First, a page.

What is Holy Week?
During the last week of the Lenten season we celebrate Holy Week, a sacred time of the year for Christians when the events of Christ’s passion and death are remembered. In the remembering of the sacred stories, we hope not only to remember, but to experience the drama of these stories ourselves, that we may know Christ’s love for us in a new way. All are welcome at any or all of these services!
Palm Sunday, March 25, 8 & 10:15am. This special liturgy begins with a procession of the congregation and the blessing of the palms, commemorating the triumphal entry of Jesus into Jerusalem. The Gospel reading is the complete story of the Passion. The service underlines the contrast between the crowd’s joyous greeting of their king and then their condemnation of him—the contrast between shouts of “Alleluia” and “Crucify him!”
Monday, & Tuesday March 26 & 27, 5:30pm – We gather together on the Monday and of Holy Week for brief time of prayer and Eucharist. At these services, lay people are asked to preach.
Wednesday, March 28, 7 pm, At 7 pm, we will gather for a Tenebrae service in the church. In this service, candles are extinguished gradually as we hear a series of readings about the passion story.
Maundy Thursday, March 29, 5:30 pm – Dinner & Holy Eucharist with Washing of the Feet in the Undercroft, followed by the Stripping of the Altar in the Sanctuary. The word Maundy is derived from the Latin word, madatum (commandment), and refers to Jesus giving the “new commandment” to “love one another as I have loved you” (John 13:34) to his disciples at the Last Supper. The Maundy Thursday service commemorates the Last supper and often focuses on two things Jesus did at the Last Supper: washing of the disciples’ feed and the institution of the sacrament of Holy Communion. The service ends in complete silence with the stripping of the altar, in recognition of Jesus prayers in the Garden of Gethsemane and the despair and death to come.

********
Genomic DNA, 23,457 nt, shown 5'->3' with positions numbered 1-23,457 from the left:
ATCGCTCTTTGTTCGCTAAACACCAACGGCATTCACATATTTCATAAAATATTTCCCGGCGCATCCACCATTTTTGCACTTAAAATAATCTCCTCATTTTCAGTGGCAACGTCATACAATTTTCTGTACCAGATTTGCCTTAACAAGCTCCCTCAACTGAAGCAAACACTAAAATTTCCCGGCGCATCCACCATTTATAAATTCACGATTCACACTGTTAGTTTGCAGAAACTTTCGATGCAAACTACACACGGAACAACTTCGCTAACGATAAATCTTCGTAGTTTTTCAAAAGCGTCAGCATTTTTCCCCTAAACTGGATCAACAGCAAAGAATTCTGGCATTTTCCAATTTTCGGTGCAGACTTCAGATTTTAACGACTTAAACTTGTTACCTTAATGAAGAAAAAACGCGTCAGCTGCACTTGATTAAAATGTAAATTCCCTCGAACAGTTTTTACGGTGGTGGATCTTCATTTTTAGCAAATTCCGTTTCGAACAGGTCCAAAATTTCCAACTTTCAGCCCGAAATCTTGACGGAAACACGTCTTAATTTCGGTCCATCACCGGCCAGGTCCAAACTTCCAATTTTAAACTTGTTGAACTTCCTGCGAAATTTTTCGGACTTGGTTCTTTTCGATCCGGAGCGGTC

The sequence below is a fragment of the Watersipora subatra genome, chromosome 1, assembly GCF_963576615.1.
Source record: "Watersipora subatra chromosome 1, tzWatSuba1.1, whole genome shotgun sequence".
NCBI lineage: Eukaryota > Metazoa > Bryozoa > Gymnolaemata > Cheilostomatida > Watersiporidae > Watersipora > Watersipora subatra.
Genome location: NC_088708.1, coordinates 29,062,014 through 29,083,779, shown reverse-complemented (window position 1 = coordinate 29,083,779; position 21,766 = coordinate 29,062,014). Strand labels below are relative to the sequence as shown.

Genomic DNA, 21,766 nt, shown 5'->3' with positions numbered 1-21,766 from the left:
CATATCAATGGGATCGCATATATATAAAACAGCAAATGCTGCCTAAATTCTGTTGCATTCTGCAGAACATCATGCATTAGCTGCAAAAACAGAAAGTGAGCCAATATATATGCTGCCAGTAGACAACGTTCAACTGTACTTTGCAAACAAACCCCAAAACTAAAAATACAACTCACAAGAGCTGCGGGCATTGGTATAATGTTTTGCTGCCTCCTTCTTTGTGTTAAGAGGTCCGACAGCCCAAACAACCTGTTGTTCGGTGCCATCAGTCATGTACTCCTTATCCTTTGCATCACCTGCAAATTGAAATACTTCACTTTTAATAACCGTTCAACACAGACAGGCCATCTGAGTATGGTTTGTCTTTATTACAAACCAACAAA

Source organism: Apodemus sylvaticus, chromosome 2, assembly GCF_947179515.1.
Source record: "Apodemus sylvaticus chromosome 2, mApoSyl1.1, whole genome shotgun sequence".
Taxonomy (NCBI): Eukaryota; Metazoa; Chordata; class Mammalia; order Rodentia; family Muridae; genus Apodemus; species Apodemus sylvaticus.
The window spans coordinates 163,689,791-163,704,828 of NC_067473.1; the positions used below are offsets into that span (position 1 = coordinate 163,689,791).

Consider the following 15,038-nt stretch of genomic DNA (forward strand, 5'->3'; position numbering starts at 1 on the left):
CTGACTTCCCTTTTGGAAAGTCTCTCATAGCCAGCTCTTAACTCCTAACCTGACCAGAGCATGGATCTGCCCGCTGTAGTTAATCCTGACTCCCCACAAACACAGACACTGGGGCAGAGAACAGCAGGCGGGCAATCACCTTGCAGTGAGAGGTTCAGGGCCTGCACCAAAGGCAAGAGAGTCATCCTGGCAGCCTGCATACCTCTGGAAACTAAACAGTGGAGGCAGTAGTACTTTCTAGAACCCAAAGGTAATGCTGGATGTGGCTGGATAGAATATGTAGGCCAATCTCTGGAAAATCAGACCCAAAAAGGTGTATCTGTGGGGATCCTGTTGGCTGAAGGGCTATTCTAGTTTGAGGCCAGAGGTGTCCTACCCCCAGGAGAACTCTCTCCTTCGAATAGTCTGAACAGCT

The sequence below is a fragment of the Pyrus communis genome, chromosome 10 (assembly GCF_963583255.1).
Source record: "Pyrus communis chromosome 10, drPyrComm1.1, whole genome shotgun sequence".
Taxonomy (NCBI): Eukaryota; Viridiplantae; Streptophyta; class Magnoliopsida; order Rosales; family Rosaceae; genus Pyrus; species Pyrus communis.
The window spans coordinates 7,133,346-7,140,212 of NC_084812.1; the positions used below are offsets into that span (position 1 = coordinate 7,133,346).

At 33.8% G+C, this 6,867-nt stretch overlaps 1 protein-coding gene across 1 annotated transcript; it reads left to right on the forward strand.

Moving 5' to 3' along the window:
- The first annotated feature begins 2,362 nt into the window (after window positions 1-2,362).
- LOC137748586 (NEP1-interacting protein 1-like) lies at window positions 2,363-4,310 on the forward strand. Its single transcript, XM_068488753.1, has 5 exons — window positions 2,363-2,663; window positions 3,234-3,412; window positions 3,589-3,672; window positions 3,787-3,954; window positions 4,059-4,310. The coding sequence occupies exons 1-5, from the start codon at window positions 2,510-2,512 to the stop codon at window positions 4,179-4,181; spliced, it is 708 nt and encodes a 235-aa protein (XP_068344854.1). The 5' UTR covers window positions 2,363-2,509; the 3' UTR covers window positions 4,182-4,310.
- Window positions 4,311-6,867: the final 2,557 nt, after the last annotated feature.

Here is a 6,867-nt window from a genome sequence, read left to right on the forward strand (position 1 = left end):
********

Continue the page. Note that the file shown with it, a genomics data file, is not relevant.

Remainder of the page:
Good Friday, March 30, 8 am & 7 pm Good Friday commemorates the Crucifixion of Jesus. During this solemn service, we mourn for the death of Jesus and for our own sins. No Eucharist is celebrated on this day.
Easter Vigil, Saturday, March 31, 7 pm: The Easter Vigil is called the “king of liturgies.” At 7:00 p.m. we light the new fire of Easter and move from darkness to light telling the ancient stories of God’s people. We proclaim the Easter message, Christ is Risen! Bring your bells and other musical instruments.
Easter Sunday, April 1, 8 am & 10:15 am is the most important day of celebration in the Christian Year. On this day we celebrate how Christ overcame death to rise to new life, offering his redemption and love to all.